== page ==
There are also plenty of tips and tricks everyone can use on a daily basis to make gratitude a habit. One idea from this article involves putting 10 coins in your left pocket every weekday morning. The idea is to move one coin into your right pocket every time you express thanks at work that day. The goal is to work up to expressing appreciation at least ten times every day with this trick. Another idea is to use a gratitude journal, as this article suggests. Whatever you choose, it will work best if you make gratitude part of your routine. Wellness coach Naz Beheshti writes in her article for Forbes that even a small part of your routine like brushing your teeth can be the right entry point for making gratitude a regular practice. Just make sure you’re setting yourself up to easily practice appreciation.
Taking the Lead
As The Greater Good Science Center writes here, leaders have to participate in order for gratitude to become the norm in a workplace. This means incorporating gratitude into the routines of your organization or team. For instance, consider ending every meeting by asking one person to express thanks to someone else in the (Zoom) room. Even better, as this study suggests, model gratitude yourself by publicly expressing appreciation in meetings with your employees.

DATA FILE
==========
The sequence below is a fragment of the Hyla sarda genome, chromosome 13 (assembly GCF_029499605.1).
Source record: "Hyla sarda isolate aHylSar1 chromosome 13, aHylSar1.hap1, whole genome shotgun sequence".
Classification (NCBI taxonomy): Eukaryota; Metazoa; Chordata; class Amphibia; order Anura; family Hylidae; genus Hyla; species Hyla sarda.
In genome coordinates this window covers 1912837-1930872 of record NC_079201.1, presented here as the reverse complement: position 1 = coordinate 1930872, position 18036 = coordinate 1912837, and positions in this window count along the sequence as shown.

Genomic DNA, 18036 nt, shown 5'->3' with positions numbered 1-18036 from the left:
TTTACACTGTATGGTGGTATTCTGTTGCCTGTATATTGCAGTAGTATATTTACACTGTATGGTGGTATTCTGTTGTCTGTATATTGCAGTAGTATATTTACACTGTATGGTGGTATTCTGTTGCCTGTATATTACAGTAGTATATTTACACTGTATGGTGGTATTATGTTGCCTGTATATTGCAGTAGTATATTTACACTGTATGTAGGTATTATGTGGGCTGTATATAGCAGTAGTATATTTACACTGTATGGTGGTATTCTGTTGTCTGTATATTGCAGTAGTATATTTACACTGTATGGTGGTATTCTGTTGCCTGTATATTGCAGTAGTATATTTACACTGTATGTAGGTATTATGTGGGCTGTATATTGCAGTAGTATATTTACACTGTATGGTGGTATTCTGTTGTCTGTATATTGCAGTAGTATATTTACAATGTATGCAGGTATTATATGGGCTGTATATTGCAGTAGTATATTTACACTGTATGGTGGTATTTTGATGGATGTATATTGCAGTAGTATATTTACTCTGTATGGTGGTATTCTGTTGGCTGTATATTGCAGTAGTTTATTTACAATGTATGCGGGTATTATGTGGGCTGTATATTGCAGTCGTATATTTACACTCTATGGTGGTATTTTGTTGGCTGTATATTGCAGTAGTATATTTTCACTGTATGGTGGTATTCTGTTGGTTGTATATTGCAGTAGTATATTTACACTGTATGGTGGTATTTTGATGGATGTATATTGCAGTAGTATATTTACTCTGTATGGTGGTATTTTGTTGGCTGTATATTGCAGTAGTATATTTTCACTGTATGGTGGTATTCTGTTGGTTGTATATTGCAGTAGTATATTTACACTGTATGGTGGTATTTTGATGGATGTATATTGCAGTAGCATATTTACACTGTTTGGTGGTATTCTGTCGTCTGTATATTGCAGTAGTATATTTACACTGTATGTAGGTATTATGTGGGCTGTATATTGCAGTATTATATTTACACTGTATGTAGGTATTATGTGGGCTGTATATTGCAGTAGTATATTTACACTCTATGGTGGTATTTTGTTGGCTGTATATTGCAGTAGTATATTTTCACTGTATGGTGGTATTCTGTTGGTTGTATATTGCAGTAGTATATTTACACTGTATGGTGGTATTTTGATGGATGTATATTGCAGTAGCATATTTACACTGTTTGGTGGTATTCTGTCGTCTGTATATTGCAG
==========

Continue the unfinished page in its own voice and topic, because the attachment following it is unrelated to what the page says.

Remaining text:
On an organizational level, research recommends adopting policies like an employee appreciation program. This might involve allowing employees to send one another kudos in a public forum. In general, one major element of fostering a culture of gratitude involves highlighting the interdependence between coworkers. Boosting communication and collaboration through a platform like Pyrus can increase the likelihood of employees recognizing one another’s contributions.
Some ideas in studies like this one may seem obsolete in COVID-19 pandemic times. However, there’s never been a more urgent need for gratitude. Even when we can’t post gratitude boards in the break room or provide employees with thank-you cards to exchange in person, expressing thanks remains critical.
As research has noted, collective gratitude in an organization fosters resilience. This article concurs that gratitude must be a key element of any company’s response to the current pandemic circumstances. In the interview I cited earlier, Elton emphasizes that the pandemic has highlighted the prevalence of negative news and sentiments around us. It is imperative for leaders to respond in this environment with increased appreciation for the good that remains.
This HBR article has some fantastic ideas for virtual practices that can increase gratitude in your team or organization. For instance, you can make daily or weekly “gratitude showers” through virtual meetings. These meetings, lasting literally two minutes, ask everyone present to write one message of thanks into the chat. Then, the meeting host saves the chat log, ends the meeting, and posts the log where it will be accessible to employees to view in the future. This great virtual practice can begin or continue a gratitude attitude in your workplace through tough times.
I hope you’ll all take one practice from this blog to implement in your daily life. I’ll sign off for now. I’ve got to go write a virtual thank you note!